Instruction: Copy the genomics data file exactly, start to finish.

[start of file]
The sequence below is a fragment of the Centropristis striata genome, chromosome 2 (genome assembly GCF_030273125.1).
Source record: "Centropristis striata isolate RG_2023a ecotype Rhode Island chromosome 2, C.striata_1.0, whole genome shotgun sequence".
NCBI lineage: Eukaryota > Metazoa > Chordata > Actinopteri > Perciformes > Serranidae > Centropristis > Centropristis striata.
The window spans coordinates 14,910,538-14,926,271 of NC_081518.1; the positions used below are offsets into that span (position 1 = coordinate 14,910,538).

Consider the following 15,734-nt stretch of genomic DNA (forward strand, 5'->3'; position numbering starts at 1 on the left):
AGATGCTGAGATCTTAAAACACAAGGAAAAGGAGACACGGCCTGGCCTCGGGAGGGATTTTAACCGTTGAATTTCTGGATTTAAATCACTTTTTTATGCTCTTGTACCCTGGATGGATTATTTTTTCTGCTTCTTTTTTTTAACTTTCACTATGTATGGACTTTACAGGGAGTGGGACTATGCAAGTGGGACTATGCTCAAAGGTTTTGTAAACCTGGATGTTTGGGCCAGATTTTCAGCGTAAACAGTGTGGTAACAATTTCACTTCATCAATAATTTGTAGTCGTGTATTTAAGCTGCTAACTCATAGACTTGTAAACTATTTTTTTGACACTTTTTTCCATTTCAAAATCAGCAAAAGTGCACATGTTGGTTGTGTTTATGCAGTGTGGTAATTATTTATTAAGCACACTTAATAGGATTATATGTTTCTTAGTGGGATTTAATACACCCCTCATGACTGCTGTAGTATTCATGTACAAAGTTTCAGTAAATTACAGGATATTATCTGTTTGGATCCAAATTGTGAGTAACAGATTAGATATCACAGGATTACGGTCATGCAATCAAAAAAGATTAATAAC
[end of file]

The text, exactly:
The sequence below is a fragment of the Centropristis striata genome, chromosome 2 (genome assembly GCF_030273125.1).
Source record: "Centropristis striata isolate RG_2023a ecotype Rhode Island chromosome 2, C.striata_1.0, whole genome shotgun sequence".
NCBI lineage: Eukaryota > Metazoa > Chordata > Actinopteri > Perciformes > Serranidae > Centropristis > Centropristis striata.
The window spans coordinates 14,910,538-14,926,271 of NC_081518.1; the positions used below are offsets into that span (position 1 = coordinate 14,910,538).

Consider the following 15,734-nt stretch of genomic DNA (forward strand, 5'->3'; position numbering starts at 1 on the left):
AGATGCTGAGATCTTAAAACACAAGGAAAAGGAGACACGGCCTGGCCTCGGGAGGGATTTTAACCGTTGAATTTCTGGATTTAAATCACTTTTTTATGCTCTTGTACCCTGGATGGATTATTTTTTCTGCTTCTTTTTTTTAACTTTCACTATGTATGGACTTTACAGGGAGTGGGACTATGCAAGTGGGACTATGCTCAAAGGTTTTGTAAACCTGGATGTTTGGGCCAGATTTTCAGCGTAAACAGTGTGGTAACAATTTCACTTCATCAATAATTTGTAGTCGTGTATTTAAGCTGCTAACTCATAGACTTGTAAACTATTTTTTTGACACTTTTTTCCATTTCAAAATCAGCAAAAGTGCACATGTTGGTTGTGTTTATGCAGTGTGGTAATTATTTATTAAGCACACTTAATAGGATTATATGTTTCTTAGTGGGATTTAATACACCCCTCATGACTGCTGTAGTATTCATGTACAAAGTTTCAGTAAATTACAGGATATTATCTGTTTGGATCCAAATTGTGAGTAACAGATTAGATATCACAGGATTACGGTCATGCAATCAAAAAAGATTAATAAC